Saving the Hay

National Meadows Day last Sunday saw us spending a fair part of the day out in one of the Trust’s meadows, saving the hay.

This is grass that was cut in the rain on our last scythe course. We would not normally choose to cut hay in such weather, but it is an interesting challenge to save it despite the less then favourable conditions.

The day after the course it rained all day. Freshly cut grass is relatively unaffected by this kind of soaking. The following day, Thursday, the cut area was split into thirds. The following days were showery, but with a useful drying wind.

The bottom third was worked reasonably intensely, aiming to get it dry enough to rack relatively quickly. The area was small enough that the work needed did not take too much time, given other commitments, and we could quickly row it back up again should showers threaten.

The other two-thirds were minimally handled to hold it in a greener state that is less vulnerable to damage from rain, with the aim of finishing it once the first third was safe and so avoiding having to rack all the hay in one day.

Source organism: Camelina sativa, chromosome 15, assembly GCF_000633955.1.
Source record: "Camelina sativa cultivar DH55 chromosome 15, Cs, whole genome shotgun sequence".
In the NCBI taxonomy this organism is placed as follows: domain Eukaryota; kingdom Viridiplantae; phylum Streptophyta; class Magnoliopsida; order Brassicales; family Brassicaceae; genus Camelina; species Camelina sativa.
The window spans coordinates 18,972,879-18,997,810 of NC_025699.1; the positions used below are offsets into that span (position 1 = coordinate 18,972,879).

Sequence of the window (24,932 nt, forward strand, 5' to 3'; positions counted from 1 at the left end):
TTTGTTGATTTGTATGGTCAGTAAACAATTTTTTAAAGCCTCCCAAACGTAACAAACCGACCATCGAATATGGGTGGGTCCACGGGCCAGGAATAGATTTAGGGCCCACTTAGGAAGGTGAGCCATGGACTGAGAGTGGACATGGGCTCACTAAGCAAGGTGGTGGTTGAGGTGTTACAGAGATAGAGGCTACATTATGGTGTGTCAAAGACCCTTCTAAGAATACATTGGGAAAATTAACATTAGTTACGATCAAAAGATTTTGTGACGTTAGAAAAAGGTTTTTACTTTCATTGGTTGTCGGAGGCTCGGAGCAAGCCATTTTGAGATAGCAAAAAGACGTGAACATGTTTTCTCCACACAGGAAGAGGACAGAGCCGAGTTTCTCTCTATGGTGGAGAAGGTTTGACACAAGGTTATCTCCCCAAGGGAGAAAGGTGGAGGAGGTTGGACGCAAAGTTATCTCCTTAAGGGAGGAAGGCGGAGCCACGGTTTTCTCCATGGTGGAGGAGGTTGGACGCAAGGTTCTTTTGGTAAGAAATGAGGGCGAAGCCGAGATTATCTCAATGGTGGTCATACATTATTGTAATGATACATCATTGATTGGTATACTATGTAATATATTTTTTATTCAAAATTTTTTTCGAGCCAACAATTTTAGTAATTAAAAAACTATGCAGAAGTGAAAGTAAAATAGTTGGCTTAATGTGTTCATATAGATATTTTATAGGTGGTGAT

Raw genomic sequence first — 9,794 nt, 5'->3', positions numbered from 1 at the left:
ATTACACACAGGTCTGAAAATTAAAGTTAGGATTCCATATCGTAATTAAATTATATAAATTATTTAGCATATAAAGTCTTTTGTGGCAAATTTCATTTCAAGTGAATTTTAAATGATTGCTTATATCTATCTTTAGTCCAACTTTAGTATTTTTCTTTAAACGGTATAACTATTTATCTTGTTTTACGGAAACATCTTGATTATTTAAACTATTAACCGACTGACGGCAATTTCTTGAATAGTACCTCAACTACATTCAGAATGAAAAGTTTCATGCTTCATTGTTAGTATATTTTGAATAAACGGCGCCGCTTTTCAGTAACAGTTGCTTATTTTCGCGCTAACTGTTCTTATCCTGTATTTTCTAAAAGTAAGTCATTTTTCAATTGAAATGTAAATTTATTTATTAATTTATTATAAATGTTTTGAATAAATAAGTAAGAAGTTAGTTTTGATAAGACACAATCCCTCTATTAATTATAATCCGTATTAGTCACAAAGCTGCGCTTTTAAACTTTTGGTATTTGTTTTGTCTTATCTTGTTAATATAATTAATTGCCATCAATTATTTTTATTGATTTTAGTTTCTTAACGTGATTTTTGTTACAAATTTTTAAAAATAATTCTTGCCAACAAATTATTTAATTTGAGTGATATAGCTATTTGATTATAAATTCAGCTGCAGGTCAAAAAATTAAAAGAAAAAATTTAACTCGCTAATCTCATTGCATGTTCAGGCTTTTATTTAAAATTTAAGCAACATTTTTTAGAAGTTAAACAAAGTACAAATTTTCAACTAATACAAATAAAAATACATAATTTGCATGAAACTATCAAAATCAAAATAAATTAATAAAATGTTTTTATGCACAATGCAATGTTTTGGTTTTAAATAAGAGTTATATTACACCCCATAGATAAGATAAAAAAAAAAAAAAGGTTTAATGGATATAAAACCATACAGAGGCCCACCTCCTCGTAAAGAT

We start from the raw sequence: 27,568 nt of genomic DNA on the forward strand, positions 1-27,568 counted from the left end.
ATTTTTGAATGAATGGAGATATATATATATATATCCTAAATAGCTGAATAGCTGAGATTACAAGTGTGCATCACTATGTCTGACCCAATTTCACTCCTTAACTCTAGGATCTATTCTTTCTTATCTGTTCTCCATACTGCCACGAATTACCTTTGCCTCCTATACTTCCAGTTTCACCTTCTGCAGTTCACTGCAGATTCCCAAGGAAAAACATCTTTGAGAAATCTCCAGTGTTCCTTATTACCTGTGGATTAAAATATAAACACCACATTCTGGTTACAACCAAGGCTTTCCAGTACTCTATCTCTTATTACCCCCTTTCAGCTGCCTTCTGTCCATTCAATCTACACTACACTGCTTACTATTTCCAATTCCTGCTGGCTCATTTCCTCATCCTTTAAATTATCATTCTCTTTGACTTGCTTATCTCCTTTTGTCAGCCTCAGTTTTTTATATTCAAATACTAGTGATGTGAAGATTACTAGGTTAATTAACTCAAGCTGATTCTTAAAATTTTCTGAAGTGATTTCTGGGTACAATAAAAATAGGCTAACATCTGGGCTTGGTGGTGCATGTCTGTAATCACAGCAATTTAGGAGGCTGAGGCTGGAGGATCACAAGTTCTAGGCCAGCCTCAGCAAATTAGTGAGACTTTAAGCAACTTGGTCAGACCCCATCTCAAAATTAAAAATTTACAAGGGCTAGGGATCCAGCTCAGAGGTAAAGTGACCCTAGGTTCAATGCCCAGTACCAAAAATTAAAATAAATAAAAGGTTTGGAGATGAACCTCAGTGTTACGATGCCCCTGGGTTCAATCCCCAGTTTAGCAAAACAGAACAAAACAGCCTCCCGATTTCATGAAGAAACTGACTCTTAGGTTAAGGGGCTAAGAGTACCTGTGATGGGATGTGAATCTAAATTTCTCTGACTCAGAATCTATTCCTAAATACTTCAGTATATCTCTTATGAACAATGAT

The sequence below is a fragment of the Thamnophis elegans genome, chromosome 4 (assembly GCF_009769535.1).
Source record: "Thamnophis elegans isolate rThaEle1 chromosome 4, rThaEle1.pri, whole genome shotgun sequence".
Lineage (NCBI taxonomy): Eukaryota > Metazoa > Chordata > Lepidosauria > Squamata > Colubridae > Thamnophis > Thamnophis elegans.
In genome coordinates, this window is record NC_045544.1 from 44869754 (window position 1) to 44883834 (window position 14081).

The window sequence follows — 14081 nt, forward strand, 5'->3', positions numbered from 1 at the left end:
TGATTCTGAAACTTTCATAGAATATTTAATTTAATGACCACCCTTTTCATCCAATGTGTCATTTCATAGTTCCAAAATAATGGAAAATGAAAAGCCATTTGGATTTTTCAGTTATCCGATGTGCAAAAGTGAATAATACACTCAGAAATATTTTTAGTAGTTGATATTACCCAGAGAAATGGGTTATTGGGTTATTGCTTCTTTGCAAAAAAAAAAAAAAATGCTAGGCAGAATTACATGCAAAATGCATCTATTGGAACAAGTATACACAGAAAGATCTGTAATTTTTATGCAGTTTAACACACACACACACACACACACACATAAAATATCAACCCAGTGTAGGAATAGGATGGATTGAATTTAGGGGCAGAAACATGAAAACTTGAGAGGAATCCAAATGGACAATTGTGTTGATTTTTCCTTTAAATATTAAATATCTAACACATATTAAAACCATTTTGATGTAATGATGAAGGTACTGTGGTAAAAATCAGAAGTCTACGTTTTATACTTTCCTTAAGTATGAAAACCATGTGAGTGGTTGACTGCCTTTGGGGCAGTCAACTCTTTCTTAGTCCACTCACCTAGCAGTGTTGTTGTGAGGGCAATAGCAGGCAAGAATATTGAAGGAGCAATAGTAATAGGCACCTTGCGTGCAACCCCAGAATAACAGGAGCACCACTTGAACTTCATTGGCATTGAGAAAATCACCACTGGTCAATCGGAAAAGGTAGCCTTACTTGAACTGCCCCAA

Here is the rest of the story in pictures. Click on a picture enlarge it.


The bottom third on Thursday. It was spread in a dry spell, then rowed up into narrow rows in which the hay could continue drying but had less surface area exposed to passing showers.

OLYMPUS DIGITAL CAMERA

The top two-thirds on Thursday. The windrows were flipped over to expose the cut stalk ends. This allows the grass to starting losing moisture in the wind and any sun.

3

Thursday evening. Phil and I worked together to double up the narrow rows for the night, Phil pulling one up and myself following along pulling one down to meet it.

4

The doubled up rows.

5

Spreading the bottom third on Friday.  The change in the grass is already visible. The weather reports were closely watched for dry periods and the hay re-rowed when the shower threat was higher.

 

 

 

 

 

 

 

 

 

 

 

 

 

 

 

 

 

 

 

 

 

 

6

All spread.  The racks visible on the right were built a week before during a previous haymaking session.